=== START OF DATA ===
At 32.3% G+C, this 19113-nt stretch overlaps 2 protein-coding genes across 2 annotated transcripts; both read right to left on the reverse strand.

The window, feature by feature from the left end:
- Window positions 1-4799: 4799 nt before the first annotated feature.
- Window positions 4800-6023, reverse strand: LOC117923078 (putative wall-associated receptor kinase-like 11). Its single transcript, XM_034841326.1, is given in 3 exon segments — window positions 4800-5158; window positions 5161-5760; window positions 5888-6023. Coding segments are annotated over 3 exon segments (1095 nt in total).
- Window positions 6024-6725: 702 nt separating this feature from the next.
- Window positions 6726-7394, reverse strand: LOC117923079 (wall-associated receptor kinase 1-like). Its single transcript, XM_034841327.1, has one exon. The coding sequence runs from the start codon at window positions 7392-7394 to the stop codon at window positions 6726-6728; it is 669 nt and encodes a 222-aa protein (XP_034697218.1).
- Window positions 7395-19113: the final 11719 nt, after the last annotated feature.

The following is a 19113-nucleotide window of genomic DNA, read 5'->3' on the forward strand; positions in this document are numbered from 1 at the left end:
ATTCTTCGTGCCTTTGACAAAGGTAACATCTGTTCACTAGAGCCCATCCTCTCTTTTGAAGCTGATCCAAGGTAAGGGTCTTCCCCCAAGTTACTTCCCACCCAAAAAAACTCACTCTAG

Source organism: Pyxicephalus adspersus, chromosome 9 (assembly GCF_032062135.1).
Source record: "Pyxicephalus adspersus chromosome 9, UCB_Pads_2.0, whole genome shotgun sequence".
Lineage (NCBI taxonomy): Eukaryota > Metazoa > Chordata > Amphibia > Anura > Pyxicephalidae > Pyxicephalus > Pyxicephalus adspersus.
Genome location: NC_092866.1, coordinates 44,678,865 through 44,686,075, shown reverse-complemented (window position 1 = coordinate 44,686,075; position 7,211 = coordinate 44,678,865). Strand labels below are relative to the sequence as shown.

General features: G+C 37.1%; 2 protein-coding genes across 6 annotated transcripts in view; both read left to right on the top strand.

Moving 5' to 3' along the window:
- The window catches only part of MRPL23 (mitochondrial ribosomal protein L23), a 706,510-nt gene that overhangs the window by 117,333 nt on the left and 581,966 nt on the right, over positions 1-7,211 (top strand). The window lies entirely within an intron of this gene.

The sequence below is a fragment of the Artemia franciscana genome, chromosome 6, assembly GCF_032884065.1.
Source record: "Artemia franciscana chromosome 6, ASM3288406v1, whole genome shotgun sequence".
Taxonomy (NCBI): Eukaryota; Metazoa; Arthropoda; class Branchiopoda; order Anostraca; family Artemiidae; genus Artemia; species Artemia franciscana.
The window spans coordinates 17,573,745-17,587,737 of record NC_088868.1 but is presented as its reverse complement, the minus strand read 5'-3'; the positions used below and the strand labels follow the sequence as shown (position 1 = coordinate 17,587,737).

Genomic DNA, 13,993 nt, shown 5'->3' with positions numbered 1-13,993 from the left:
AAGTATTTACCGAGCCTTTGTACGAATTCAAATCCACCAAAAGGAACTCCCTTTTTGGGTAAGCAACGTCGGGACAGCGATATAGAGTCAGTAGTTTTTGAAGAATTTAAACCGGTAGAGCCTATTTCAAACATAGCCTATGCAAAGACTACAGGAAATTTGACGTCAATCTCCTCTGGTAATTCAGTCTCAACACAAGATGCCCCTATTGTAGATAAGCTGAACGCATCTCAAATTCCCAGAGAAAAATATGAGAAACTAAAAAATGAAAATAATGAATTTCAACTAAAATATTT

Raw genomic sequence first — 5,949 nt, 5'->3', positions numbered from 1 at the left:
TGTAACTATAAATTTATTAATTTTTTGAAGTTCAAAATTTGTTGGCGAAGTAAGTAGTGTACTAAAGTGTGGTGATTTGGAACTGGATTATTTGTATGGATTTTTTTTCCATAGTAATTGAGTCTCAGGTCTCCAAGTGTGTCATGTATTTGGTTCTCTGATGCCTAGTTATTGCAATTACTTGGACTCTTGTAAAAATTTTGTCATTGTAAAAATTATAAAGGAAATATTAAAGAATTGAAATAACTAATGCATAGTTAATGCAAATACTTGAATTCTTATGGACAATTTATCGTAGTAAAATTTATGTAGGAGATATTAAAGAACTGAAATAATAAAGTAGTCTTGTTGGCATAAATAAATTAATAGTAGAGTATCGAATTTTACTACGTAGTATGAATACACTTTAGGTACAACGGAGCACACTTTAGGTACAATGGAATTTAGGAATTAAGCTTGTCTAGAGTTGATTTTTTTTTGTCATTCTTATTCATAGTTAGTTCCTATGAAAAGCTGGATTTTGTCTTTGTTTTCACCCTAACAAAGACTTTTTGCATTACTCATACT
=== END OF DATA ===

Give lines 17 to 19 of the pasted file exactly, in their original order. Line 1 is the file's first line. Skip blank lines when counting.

The sequence below is a fragment of the Artemia franciscana genome, chromosome 6, assembly GCF_032884065.1.
Source record: "Artemia franciscana chromosome 6, ASM3288406v1, whole genome shotgun sequence".
Taxonomy (NCBI): Eukaryota; Metazoa; Arthropoda; class Branchiopoda; order Anostraca; family Artemiidae; genus Artemia; species Artemia franciscana.